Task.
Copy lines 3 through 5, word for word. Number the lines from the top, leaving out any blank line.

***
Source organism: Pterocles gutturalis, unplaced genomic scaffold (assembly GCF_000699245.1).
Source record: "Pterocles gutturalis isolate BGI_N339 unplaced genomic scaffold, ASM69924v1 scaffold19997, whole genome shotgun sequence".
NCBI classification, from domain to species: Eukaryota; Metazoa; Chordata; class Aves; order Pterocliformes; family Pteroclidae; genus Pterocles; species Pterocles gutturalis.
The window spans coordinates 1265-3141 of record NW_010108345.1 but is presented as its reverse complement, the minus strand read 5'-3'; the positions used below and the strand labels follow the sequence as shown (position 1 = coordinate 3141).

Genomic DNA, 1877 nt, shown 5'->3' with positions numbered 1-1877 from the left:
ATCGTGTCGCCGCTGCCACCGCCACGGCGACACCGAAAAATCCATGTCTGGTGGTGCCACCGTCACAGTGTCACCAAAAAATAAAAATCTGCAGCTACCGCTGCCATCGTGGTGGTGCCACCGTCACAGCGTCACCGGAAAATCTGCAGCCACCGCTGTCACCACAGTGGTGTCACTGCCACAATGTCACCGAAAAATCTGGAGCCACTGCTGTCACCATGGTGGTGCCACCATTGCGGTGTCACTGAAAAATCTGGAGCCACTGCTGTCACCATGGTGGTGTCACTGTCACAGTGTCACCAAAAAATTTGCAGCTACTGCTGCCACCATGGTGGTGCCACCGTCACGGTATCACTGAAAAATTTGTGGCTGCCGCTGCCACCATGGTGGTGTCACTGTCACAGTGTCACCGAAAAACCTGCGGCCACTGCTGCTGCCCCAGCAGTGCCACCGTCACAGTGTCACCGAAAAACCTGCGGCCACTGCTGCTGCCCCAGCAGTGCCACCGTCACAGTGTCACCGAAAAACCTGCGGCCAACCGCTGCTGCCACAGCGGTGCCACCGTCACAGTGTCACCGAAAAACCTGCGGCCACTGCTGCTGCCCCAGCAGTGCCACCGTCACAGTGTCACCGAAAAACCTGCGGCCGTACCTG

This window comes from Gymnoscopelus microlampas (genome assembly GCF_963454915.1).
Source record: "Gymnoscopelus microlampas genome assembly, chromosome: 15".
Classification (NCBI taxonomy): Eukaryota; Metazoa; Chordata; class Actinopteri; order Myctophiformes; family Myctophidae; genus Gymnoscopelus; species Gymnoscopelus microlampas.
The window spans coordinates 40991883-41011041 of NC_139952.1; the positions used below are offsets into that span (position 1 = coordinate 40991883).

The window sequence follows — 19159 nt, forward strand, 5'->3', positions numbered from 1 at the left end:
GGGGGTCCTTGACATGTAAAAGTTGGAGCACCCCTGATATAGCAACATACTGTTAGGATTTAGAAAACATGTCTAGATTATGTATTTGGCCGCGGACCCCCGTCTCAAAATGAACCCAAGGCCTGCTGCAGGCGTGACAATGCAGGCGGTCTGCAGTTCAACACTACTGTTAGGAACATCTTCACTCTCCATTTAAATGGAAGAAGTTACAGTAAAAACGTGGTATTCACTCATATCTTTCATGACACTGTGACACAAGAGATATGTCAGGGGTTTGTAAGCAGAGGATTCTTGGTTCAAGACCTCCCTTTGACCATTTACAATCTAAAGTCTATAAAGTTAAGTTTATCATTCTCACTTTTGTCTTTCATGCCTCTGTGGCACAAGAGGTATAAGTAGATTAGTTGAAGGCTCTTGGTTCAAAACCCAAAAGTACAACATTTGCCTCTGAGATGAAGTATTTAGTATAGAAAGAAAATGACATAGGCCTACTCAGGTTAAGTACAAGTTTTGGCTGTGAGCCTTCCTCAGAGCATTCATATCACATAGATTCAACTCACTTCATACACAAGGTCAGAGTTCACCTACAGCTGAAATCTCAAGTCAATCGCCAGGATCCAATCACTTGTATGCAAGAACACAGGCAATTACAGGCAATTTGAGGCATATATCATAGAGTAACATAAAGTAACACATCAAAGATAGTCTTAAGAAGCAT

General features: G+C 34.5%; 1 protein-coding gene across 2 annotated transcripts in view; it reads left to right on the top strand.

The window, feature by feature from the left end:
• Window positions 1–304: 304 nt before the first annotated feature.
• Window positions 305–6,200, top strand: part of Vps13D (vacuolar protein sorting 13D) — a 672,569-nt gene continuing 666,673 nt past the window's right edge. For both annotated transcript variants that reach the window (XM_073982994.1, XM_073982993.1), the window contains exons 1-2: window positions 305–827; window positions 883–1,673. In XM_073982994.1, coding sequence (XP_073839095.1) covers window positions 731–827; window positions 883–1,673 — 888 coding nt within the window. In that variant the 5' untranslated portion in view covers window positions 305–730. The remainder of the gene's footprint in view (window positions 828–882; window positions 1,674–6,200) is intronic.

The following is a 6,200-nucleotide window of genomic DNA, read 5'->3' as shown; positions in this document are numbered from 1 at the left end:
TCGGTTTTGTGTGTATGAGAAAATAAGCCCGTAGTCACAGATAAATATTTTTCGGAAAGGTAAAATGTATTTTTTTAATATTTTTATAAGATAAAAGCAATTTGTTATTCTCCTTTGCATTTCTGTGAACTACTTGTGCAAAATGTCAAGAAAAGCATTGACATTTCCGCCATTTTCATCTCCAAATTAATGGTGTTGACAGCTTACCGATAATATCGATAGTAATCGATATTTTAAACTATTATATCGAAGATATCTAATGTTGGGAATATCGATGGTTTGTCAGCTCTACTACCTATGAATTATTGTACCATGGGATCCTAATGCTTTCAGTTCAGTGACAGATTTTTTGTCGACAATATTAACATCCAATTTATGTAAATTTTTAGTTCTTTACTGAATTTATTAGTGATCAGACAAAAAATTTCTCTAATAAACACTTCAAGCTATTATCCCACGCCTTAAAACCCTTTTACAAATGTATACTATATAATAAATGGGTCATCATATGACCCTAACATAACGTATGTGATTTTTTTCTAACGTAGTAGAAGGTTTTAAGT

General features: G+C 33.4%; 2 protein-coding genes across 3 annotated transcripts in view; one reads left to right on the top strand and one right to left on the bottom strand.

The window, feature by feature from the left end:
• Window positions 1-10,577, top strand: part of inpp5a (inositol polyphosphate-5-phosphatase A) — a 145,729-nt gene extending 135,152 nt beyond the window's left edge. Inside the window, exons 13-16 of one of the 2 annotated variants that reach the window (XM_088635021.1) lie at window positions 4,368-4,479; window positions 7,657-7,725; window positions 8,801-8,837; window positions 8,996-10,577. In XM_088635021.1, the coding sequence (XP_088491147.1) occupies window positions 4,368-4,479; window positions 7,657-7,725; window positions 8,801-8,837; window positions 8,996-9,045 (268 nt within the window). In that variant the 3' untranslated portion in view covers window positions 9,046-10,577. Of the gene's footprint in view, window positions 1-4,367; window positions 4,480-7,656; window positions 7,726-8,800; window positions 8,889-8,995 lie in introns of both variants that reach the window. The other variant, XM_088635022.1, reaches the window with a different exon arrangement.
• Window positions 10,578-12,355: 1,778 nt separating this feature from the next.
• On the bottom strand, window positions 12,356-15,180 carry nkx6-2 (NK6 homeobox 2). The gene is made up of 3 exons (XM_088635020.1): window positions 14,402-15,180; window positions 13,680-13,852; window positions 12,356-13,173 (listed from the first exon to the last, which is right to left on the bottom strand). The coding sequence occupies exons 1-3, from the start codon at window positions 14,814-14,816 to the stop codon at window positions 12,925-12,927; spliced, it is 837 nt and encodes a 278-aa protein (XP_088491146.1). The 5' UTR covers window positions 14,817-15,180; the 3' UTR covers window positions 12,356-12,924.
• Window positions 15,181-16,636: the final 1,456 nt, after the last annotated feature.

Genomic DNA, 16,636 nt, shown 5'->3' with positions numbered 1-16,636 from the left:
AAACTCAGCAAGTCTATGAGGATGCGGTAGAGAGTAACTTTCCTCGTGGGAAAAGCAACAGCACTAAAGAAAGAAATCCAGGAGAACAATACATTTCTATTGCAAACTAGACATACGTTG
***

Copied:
NCBI classification, from domain to species: Eukaryota; Metazoa; Chordata; class Aves; order Pterocliformes; family Pteroclidae; genus Pterocles; species Pterocles gutturalis.
The window spans coordinates 1265-3141 of record NW_010108345.1 but is presented as its reverse complement, the minus strand read 5'-3'; the positions used below and the strand labels follow the sequence as shown (position 1 = coordinate 3141).

Genomic DNA, 1877 nt, shown 5'->3' with positions numbered 1-1877 from the left: